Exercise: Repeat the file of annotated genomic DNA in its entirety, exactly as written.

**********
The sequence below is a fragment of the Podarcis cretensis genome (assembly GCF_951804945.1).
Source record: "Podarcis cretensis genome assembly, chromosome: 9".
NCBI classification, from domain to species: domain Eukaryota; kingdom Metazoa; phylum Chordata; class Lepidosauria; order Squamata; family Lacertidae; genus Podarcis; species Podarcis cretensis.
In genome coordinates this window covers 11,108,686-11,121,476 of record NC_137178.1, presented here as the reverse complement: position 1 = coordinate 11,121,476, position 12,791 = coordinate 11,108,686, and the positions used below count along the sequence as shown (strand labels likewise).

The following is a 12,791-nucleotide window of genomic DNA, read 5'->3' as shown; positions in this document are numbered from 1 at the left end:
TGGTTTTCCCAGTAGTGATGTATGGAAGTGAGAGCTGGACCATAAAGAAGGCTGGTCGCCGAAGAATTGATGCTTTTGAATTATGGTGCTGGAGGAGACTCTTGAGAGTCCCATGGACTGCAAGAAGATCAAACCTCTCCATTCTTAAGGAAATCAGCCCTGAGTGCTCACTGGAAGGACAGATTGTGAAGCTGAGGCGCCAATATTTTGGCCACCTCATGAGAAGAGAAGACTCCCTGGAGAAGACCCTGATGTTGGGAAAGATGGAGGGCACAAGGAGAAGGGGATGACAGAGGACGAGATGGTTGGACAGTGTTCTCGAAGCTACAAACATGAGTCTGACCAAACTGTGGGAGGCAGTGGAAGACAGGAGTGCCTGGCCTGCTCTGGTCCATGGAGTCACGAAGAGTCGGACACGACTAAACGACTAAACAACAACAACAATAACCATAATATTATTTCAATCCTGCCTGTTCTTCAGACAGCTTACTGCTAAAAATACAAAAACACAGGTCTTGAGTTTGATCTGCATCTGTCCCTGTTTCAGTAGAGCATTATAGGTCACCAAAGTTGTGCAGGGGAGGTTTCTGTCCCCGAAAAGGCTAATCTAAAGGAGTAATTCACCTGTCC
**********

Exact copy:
The sequence below is a fragment of the Podarcis cretensis genome (assembly GCF_951804945.1).
Source record: "Podarcis cretensis genome assembly, chromosome: 9".
NCBI classification, from domain to species: domain Eukaryota; kingdom Metazoa; phylum Chordata; class Lepidosauria; order Squamata; family Lacertidae; genus Podarcis; species Podarcis cretensis.
In genome coordinates this window covers 11,108,686-11,121,476 of record NC_137178.1, presented here as the reverse complement: position 1 = coordinate 11,121,476, position 12,791 = coordinate 11,108,686, and the positions used below count along the sequence as shown (strand labels likewise).

The following is a 12,791-nucleotide window of genomic DNA, read 5'->3' as shown; positions in this document are numbered from 1 at the left end:
TGGTTTTCCCAGTAGTGATGTATGGAAGTGAGAGCTGGACCATAAAGAAGGCTGGTCGCCGAAGAATTGATGCTTTTGAATTATGGTGCTGGAGGAGACTCTTGAGAGTCCCATGGACTGCAAGAAGATCAAACCTCTCCATTCTTAAGGAAATCAGCCCTGAGTGCTCACTGGAAGGACAGATTGTGAAGCTGAGGCGCCAATATTTTGGCCACCTCATGAGAAGAGAAGACTCCCTGGAGAAGACCCTGATGTTGGGAAAGATGGAGGGCACAAGGAGAAGGGGATGACAGAGGACGAGATGGTTGGACAGTGTTCTCGAAGCTACAAACATGAGTCTGACCAAACTGTGGGAGGCAGTGGAAGACAGGAGTGCCTGGCCTGCTCTGGTCCATGGAGTCACGAAGAGTCGGACACGACTAAACGACTAAACAACAACAACAATAACCATAATATTATTTCAATCCTGCCTGTTCTTCAGACAGCTTACTGCTAAAAATACAAAAACACAGGTCTTGAGTTTGATCTGCATCTGTCCCTGTTTCAGTAGAGCATTATAGGTCACCAAAGTTGTGCAGGGGAGGTTTCTGTCCCCGAAAAGGCTAATCTAAAGGAGTAATTCACCTGTCC